The sudden order affects not only Weibo, but also Hong Kong-based Phoenix Satellite Television Holdings Ltd.’s Internet video services in China, and VC-backed firm Acfund, according to a report from China Money Network.
Regulation of Chinese media is tightening ahead of a key meeting of the Chinese Communist Party in November, held every five years.
“Lam says that Chinese President Xi Jinping ” wants stability above all else in this sensitive period”, but that ultimately censorship could backfire”.
But Sina Weibo was among three companies named on Thursday as having broken the rules that require online video and audio services to be licensed. China keeps a close watch over the internet, deleting comments on social media it deems harmful and blocking popular foreign websites including Google and Facebook. The technology ministry said it forbids use of virtual private networks and leased lines to circumvent government filters and access banned websites overseas.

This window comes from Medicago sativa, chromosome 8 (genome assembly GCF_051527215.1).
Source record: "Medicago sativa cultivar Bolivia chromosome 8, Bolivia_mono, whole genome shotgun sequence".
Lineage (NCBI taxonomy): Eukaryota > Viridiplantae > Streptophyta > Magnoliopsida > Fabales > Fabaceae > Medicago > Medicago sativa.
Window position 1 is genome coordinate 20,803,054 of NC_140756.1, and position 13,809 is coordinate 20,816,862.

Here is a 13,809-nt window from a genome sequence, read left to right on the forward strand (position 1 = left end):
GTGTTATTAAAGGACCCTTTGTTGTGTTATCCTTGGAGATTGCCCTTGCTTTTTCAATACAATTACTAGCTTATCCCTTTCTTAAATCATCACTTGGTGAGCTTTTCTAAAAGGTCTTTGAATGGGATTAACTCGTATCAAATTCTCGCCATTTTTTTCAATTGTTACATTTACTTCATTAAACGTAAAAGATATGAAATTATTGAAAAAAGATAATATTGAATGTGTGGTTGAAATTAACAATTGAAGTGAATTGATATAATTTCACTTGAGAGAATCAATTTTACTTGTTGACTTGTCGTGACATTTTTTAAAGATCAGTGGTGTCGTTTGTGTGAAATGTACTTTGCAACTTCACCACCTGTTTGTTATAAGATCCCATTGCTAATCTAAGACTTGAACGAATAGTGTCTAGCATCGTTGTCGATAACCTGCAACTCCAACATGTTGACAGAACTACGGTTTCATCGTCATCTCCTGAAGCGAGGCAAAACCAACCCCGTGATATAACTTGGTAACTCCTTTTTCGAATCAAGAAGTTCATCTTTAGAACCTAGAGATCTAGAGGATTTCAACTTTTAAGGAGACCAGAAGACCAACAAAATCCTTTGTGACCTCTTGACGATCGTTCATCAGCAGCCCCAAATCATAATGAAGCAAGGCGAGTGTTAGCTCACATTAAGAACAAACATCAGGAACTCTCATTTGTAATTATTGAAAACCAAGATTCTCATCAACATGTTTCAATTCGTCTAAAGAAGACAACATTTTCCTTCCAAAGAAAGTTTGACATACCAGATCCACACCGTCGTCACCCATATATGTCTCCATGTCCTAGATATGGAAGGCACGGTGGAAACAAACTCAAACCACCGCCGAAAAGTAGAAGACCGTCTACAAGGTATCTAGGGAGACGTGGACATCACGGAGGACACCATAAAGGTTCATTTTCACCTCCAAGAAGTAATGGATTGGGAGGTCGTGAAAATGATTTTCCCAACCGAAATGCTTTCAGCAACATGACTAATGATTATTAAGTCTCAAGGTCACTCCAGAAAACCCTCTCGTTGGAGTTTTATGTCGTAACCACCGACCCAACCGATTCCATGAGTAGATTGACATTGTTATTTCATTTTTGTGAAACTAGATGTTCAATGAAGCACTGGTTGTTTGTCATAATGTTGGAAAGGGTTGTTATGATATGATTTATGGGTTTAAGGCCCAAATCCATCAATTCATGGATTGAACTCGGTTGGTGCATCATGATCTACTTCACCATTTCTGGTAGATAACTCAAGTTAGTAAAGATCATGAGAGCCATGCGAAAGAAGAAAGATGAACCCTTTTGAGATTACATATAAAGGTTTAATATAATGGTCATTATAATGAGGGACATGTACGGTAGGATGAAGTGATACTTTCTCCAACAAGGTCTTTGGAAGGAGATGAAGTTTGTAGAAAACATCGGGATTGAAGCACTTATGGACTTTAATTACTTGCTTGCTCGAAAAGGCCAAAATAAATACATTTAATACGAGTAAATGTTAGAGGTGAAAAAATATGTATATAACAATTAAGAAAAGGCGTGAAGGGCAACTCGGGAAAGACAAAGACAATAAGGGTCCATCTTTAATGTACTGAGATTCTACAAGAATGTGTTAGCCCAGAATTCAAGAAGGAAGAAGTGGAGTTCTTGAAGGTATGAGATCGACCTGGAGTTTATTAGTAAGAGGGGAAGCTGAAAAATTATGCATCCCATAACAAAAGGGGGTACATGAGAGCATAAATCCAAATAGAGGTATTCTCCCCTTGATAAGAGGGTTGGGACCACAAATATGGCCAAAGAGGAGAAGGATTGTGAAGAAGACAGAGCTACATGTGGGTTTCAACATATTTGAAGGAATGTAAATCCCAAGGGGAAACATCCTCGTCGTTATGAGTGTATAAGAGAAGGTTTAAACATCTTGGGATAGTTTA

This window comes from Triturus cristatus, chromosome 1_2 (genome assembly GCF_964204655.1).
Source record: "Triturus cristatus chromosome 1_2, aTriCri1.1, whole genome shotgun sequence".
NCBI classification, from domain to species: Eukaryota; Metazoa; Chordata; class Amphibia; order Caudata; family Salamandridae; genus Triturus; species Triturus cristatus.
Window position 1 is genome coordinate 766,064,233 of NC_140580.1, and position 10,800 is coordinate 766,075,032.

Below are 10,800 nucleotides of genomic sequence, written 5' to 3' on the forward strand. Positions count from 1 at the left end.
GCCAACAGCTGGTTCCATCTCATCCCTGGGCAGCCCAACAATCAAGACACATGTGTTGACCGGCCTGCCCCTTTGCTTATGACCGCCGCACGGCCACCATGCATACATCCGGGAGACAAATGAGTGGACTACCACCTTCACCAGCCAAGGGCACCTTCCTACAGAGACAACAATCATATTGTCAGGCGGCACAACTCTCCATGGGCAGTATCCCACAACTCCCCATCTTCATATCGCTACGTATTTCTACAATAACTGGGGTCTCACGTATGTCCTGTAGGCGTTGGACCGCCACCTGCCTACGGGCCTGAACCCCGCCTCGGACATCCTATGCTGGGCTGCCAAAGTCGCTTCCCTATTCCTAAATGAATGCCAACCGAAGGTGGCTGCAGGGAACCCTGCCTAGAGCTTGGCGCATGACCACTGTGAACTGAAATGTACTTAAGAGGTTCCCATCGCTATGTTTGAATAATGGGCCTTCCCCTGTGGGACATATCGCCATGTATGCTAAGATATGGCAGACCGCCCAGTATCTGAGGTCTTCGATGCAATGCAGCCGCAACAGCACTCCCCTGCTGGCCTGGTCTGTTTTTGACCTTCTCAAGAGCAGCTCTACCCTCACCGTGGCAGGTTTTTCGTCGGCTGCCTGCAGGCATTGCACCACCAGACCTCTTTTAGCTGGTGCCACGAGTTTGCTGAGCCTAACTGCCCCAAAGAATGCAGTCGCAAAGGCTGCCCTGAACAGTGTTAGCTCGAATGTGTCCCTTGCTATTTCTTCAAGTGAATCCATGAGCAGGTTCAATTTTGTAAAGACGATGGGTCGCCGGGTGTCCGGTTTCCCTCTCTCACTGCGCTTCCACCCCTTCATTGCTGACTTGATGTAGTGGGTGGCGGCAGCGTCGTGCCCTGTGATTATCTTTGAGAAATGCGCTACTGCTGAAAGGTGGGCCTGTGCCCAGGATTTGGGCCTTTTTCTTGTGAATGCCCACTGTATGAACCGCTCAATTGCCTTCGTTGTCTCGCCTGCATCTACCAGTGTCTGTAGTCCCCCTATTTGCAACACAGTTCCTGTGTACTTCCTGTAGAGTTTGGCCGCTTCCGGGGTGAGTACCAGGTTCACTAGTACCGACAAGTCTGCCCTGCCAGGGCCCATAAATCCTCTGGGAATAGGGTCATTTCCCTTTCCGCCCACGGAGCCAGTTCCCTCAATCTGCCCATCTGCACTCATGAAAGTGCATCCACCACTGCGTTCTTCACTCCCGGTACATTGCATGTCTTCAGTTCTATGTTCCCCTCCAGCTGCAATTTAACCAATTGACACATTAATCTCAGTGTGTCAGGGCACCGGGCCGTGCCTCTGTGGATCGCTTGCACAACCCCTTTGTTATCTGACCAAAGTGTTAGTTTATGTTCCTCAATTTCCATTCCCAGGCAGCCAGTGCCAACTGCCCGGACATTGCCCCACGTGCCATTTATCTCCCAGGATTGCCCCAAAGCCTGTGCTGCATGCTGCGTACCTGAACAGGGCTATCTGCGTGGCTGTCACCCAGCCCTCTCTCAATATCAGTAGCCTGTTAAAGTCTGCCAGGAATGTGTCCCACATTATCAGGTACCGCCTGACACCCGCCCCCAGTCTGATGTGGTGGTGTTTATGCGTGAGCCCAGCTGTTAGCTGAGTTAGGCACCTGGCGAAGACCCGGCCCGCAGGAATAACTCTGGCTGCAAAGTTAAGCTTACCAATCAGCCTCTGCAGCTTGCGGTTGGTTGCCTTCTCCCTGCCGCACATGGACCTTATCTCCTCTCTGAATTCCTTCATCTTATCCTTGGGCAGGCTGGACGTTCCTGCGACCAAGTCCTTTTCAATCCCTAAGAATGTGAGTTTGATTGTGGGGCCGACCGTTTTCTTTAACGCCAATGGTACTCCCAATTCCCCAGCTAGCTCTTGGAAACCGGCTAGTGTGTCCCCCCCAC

Shares of Weibo closed off 6.1% in NY, while those of Sina, its parent company, lost 4.8%. The company plans to fully cooperate with the relevant authorities. Among the three was microblogging site Sina Weibo, which lost more than $1bn in market capitalization in NY trading Thursday, the Financial Times reports. In February, Sina Weibo surpassed Twitter in market capitalization, at a valuation of $11.3bn.
In a statement on its Weibo account, AcFun promised to carry out a “comprehensive rectification” of its website management to create a “clear and bright online environment”.